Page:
My article on why desperate families turn to psychics was recently on NBC News; you can read it HERE.
There are several claimed types of psychic powers, including precognition (knowing future events before they happen); pyrokinesis (creating fire with the mind, popularized in Stephen King’s novel and film “Firestarter”); and telepathy (describing things at a remote location). Among the most dramatic of these is telekinesis (also called psychokinesis, or PK), the ability to move objects through mind power. Though many Americans believe in psychic ability (about 15 percent of us, according to a 2005 Baylor Religion Survey), scientific evidence for its existence remains elusive.
I recently wrote about this for LiveScience.com; you can read the story HERE.
Here’s an interesting piece about failed psychic predictions from our friends at Relatively Interesting. Not only is it an excellent overview, but I’m also quoted (see below); you can read the story HERE.
Benjamin Radford, a regular contributor to many science based blogs, has this to say about psychics and their so-called predictions:
People should also ask themselves some simple questions when they hear psychics’ claims. If psychics can really find missing people, why aren’t they in Iraq, rescuing kidnapped hostages? Why haven’t psychics caught serial killers before they kill again? Why do different psychics give contradictory information? Why do we need Amber Alerts to find kidnapped children? And where are Osama bin Laden, Natalee Holloway, Lisa Stebic, Madeleine McCann, and the thousands of other people whom searchers are desperate to find? On these questions, psychics are as silent as the missing persons they fail to find.
You may remember I originally wrote about this:
The owners of a Texas ranch raided by police in 2011 based on false information from a psychic are now suing, along with police and several news organizations.The case began June 6, when a psychic using the name ‘Angel’ called police and described a horrific scene of mass murder: dozens of dismembered bodies near a ranch house about an hour outside of Houston, Texas.
Now the psychic has been found and is being sued; read the story HERE.
Harsha Maddula, a Northwestern University pre-medical student from Long Island, N.Y., went missing Sept. 22, last seen leaving an off-campus party in Illinois. Police and volunteer searchers were unable to find him, but Maddula’s family said reassuring words from psychics had raised their spirits….You can read the story HERE.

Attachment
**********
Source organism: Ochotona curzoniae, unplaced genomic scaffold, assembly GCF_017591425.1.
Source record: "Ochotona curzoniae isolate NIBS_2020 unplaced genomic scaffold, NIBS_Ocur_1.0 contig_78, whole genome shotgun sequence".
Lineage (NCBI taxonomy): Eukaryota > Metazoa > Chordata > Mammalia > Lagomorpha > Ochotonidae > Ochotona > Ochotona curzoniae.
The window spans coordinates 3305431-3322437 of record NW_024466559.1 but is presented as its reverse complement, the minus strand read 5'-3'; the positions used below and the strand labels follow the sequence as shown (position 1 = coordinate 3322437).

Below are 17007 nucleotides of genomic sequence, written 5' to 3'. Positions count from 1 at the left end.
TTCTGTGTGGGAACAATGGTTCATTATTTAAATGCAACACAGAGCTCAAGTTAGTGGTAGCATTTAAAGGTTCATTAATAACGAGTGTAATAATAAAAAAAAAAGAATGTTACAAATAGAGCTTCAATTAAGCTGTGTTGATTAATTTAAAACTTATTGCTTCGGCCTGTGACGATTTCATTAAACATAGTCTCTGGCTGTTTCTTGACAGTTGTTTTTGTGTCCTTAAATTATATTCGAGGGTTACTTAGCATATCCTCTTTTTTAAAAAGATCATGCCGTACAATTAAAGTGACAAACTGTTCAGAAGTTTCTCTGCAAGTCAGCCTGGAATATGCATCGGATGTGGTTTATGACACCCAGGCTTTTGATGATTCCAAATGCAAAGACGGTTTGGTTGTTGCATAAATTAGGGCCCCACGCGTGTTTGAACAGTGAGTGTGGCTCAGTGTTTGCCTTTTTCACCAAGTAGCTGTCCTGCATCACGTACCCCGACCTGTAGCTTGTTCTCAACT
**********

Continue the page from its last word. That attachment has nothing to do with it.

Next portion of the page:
Albuquerque author and investigator Benjamin Radford (me) will be presenting a free talk on The Mysterious Crystal Skulls. Crystal skulls are among the strangest and most mysterious artifacts in the world. They have been seen in the world’s finest museums, inspired Indiana Jones, and, according to legend, have even been used to see the future—or kill with terrible supernatural power. What do we make of these objects, whose origins are shrouded in the mists of mystery? Come hear the bizarre true story of this strange modern mystery!
The talk begins at 7 PM. The event is sponsored by New Mexicans for Science and Reason and is FREE and open to the public.
New Mexico Museum of Natural History and Science 1801 Mountain Road NW, 87104. For more information click HERE.
Last week a federal judge in Alexandria, Louisiana, overturned a law banning fortunetelling on the basis that it is free speech protected by the First Amendment. U.S. District Judge Dee Drell struck down an ordinance outlawing fortunetelling, astrology, palm reading, tarot, and other forms of divination on the grounds that the practices are fraudulent and inherently deceptive. This curious case raises issues about the boundary between freedom of speech and fraudulent (or at least unproven) claims; you can read more HERE.
I will be in New York City giving a talk on Monday May 21, at 7 PM on psychic detectives:
Psychic detectives seem to be everywhere: on TV, in the news, on cable shows. TV hosts such as Larry King and Montel Williams regularly promote psychic detectives, and many of them claim to find missing persons and solve cases for police and the FBI. It all sounds impressive, but how good is the scientific evidence for their claims? Drawing on a decade of personal investigations and case studies, I will reveal a side to psychic detectives that you won’t see on Medium or Larry King Live.
I will join a discussion with Massimo Pigliucci on the validity of psychic investigations and then take questions from the audience. The event will be followed by a reception with wine and light fare.
For more information is available HERE.
This weekend I will be in New Jersey speaking to members of the Association for Pet Loss and Bereavement at their annual conference, talking about pet psychics and trying to protect people grieving over the loss of a pet from being scammed and exploited.
I’ll be giving a talk in Manhattan in a few weeks on one of my favorite topics: psychics!
Psychic detectives seem to be everywhere: on TV, in the news, on cable shows. TV hosts such as Larry King and Montel Williams regularly promote psychic detectives, and many of them claim to find missing persons and solve cases for police and the FBI. It all sounds impressive, but how good is the scientific evidence for their claims? Drawing on a decade of personal investigations and case studies, Benjamin Radford (me) will reveal a side to psychic detectives that you won’t see on Medium or Larry King Live.
Radford will join a discussion with Massimo Pigliucci on the validity of psychic investigations and then take questions from the audience. The event will be followed by a reception with wine and light fare. You can find more details HERE.